This statement continues by telling us about a “catalyst for growth [and] recognising weakness & working within it.” Both of these statements can be seen as being issues with society, should this be appropriate to the Reading, but it would be more immediate to consider this on the level of being relevant to ourselves. It continues with the same idea as it forecasts the “understanding & acceptance of diverse modes of action & comprehension of the larger picture.” This with the same interpretation, should be read as it relates to the Reading in question.
        The next part of the Positive Reading defined is, however, more obscure, and the definition more open to question. It tells us that the Tarot predicts “the House of God.” Concerning this statement, there is no such thing to the religious R’Lyeh, but we still have to question what this statement means? Whilst this as a statement could be read as being something along the lines of something like ‘an interaction with the Church of Christ’, in this sense it has no relevance to us. The reading here, therefore, could be interpreted further as meaning that there will be an acceptance of the individual into some part of the R’Lyeh, or as meaning that part of our religion will come into play in some part of our lives. This definition being no more defined, however, this is one short statement that is left to question.
        Moving on, the Tarot now tells us that the future will involve “therapy [or] self help” on some level. This is still in the nature of this Card as relating to ourselves and how we relate to society. Of course, ‘self help’ is a term that is open to huge interpretation, but some time productively spent by ourselves or with a close friend, in sorting out our ideas, is signified. “Recognition and addressing of character flaws” is defined, and is in the same vein as with everything else here discussed. But remember that this is the R’Lyeh Rising, and so any of this could be relating to us inwardly, and to our view of ourselves.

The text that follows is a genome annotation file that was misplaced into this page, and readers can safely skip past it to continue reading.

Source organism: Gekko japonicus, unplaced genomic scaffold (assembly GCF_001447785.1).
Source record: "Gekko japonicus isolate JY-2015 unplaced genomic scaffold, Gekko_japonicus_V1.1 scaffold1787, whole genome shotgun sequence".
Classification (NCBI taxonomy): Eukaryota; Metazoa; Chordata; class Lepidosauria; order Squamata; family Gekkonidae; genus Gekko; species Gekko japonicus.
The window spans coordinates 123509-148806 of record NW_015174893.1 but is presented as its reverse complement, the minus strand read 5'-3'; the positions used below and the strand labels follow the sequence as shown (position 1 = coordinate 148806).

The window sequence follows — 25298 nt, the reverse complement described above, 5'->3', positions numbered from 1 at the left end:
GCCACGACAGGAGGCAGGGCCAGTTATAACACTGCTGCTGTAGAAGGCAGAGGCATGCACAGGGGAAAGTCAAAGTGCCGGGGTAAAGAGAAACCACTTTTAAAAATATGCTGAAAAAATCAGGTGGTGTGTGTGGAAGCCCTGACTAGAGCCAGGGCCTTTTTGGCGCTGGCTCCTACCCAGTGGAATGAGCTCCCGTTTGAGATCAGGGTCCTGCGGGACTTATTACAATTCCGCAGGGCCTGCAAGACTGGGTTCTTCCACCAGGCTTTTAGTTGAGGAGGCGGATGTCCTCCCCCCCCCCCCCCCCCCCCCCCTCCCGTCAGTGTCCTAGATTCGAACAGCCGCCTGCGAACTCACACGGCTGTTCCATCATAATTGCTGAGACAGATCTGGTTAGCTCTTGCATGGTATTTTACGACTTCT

NEGATIVE READING:
Our definition starts here with a very serious warning that relates primarily on the level of society, although could just as easily relate to the personal, of “catastrophe [and] sudden, violent change.” The Tarot is rarely something incredibly serious, however, but a warning in this respect should be accounted for as something to consider as possible. The Reading becomes clearer now, and states next that “arrest, imprisonment [and] defiance of natural order” is signified. This forecast is in the typical nature of Card 16 as we have defined it up to this current point.
        In terms of personal flaws, the Tarot warns us of “inability to look within for threats and weaknesses.” This is one example of how the Lovecraft Tarot is very specific in what is tells us. Most other Decks do not go into these sorts of very specific statements; and therefore these statements should be seen as being very specific as to this particular Deck of Cards, and in being directly relevant as to what the Tarot is saying with this particular interpretation.
        Having said that, the definition of this Card within this Tarot is still very much about the personal views we have as individual parts of a greater whole, and how views affect society in this sense. By defining the R’Lyeh Rising now as representing “externalisation & projection of problems onto others”, this reinforces our definition as written above.
        Our Tarot now moves on to say that Card 16 is representative of the “Tower of Babel”. But as this is a difficult term to describe in this context, I’ll move on. But as one statement, in this paragraph the Tarot continues as defining “divisions along ethnic, linguistic or class lines as an obstacle to progress.” Whilst this primarily points to these as the issues of society, these divisions may also be those attitudes that are held by ourselves. We may not even be aware that we hold these attitudes, but Card 16 should be taken as a warning that this is possibly the case.
        The Card of R’Lyeh Rising ends by warning us about symptoms that are more probably likely to be those held by ourselves. These are defined as the “inability to face fears; depression [and] emotional deterioration.” We should regard the R’Lyeh Rising as meaning that, whilst society has many problems, these can be reflected in ourselves. And, as society has these problems, our own attitude can also be part of the actions of society on the greater scale.

* This statement is taken from Lovecraft’s fictional story, ‘Call of Cthulhu’. Whilst our religion does not consider such a thing to be a statement of fact, it relates to The Tower as part of our study of the Major Arcana in this specific context.